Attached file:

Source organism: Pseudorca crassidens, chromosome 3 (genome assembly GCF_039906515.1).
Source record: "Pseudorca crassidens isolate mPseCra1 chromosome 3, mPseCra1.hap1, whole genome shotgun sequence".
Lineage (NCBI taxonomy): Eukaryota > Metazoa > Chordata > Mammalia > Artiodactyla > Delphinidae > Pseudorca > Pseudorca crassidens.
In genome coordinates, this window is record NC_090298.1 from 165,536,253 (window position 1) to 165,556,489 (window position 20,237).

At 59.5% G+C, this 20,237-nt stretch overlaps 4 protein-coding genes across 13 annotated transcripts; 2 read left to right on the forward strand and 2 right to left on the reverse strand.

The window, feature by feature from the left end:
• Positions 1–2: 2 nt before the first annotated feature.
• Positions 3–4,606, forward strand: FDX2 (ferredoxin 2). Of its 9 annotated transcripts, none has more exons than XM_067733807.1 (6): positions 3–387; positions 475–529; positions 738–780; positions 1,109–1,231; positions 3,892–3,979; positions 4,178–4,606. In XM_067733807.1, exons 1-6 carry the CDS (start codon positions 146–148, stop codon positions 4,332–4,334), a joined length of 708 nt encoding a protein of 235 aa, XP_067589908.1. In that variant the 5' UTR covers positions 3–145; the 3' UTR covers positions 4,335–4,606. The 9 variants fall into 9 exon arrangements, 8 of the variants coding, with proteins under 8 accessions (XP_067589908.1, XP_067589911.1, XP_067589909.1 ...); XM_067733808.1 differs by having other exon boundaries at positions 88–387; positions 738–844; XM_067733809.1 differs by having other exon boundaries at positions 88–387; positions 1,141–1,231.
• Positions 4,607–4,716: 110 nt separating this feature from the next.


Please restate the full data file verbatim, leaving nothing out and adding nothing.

Source organism: Pseudorca crassidens, chromosome 3 (genome assembly GCF_039906515.1).
Source record: "Pseudorca crassidens isolate mPseCra1 chromosome 3, mPseCra1.hap1, whole genome shotgun sequence".
Lineage (NCBI taxonomy): Eukaryota > Metazoa > Chordata > Mammalia > Artiodactyla > Delphinidae > Pseudorca > Pseudorca crassidens.
In genome coordinates, this window is record NC_090298.1 from 165,536,253 (window position 1) to 165,556,489 (window position 20,237).

At 59.5% G+C, this 20,237-nt stretch overlaps 4 protein-coding genes across 13 annotated transcripts; 2 read left to right on the forward strand and 2 right to left on the reverse strand.

The window, feature by feature from the left end:
• Positions 1–2: 2 nt before the first annotated feature.
• Positions 3–4,606, forward strand: FDX2 (ferredoxin 2). Of its 9 annotated transcripts, none has more exons than XM_067733807.1 (6): positions 3–387; positions 475–529; positions 738–780; positions 1,109–1,231; positions 3,892–3,979; positions 4,178–4,606. In XM_067733807.1, exons 1-6 carry the CDS (start codon positions 146–148, stop codon positions 4,332–4,334), a joined length of 708 nt encoding a protein of 235 aa, XP_067589908.1. In that variant the 5' UTR covers positions 3–145; the 3' UTR covers positions 4,335–4,606. The 9 variants fall into 9 exon arrangements, 8 of the variants coding, with proteins under 8 accessions (XP_067589908.1, XP_067589911.1, XP_067589909.1 ...); XM_067733808.1 differs by having other exon boundaries at positions 88–387; positions 738–844; XM_067733809.1 differs by having other exon boundaries at positions 88–387; positions 1,141–1,231.
• Positions 4,607–4,716: 110 nt separating this feature from the next.